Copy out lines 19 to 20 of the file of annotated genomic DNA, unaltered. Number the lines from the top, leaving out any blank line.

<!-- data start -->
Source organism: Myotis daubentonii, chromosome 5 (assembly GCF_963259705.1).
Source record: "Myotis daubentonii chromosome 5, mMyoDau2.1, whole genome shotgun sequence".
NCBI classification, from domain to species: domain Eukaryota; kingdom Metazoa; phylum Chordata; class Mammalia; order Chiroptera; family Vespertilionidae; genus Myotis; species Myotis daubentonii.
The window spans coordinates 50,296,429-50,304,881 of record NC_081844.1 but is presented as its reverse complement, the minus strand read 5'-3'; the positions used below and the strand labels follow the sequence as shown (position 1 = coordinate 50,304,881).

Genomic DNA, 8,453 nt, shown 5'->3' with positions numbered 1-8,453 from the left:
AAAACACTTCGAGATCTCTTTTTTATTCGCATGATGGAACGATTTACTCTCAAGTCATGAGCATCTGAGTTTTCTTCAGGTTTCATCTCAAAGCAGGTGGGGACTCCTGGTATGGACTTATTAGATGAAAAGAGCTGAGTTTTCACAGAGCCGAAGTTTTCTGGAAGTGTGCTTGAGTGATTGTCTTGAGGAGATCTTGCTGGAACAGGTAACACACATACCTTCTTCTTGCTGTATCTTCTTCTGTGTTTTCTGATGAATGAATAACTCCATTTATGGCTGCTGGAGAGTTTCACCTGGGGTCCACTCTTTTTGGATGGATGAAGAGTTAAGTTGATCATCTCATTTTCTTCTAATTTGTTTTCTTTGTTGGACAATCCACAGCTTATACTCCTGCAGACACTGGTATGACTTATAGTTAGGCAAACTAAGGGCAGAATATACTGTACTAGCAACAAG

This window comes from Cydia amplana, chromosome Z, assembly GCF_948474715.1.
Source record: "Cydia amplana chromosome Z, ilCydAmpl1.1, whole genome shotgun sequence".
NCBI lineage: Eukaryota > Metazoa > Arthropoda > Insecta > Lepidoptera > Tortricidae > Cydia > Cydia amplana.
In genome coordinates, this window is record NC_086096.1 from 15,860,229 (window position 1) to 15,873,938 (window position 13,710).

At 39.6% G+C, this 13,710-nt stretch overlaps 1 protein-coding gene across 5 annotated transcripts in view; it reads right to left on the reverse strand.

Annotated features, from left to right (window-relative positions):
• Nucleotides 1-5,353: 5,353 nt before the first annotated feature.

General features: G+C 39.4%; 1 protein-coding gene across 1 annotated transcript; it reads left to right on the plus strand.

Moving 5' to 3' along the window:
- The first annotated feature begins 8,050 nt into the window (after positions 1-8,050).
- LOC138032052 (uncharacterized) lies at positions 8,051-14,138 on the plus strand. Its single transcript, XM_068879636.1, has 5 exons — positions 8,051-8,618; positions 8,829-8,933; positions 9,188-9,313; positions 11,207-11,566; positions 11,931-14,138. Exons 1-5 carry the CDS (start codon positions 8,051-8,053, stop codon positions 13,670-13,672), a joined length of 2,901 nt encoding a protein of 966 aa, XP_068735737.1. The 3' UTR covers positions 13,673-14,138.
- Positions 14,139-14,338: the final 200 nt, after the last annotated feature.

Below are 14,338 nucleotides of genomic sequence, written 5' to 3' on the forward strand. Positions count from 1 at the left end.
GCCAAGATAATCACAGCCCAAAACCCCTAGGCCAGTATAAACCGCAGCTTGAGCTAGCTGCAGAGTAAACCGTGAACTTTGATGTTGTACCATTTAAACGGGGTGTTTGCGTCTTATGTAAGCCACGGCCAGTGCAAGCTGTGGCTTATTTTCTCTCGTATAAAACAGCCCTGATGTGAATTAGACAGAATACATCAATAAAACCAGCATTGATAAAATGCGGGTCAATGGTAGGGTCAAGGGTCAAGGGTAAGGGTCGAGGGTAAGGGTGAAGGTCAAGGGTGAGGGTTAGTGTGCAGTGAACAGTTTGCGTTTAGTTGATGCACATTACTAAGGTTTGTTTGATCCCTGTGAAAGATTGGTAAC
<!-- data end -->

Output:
Below are 14,338 nucleotides of genomic sequence, written 5' to 3' on the forward strand. Positions count from 1 at the left end.
GCCAAGATAATCACAGCCCAAAACCCCTAGGCCAGTATAAACCGCAGCTTGAGCTAGCTGCAGAGTAAACCGTGAACTTTGATGTTGTACCATTTAAACGGGGTGTTTGCGTCTTATGTAAGCCACGGCCAGTGCAAGCTGTGGCTTATTTTCTCTCGTATAAAACAGCCCTGATGTGAATTAGACAGAATACATCAATAAAACCAGCATTGATAAAATGCGGGTCAATGGTAGGGTCAAGGGTCAAGGGTAAGGGTCGAGGGTAAGGGTGAAGGTCAAGGGTGAGGGTTAGTGTGCAGTGAACAGTTTGCGTTTAGTTGATGCACATTACTAAGGTTTGTTTGATCCCTGTGAAAGATTGGTAAC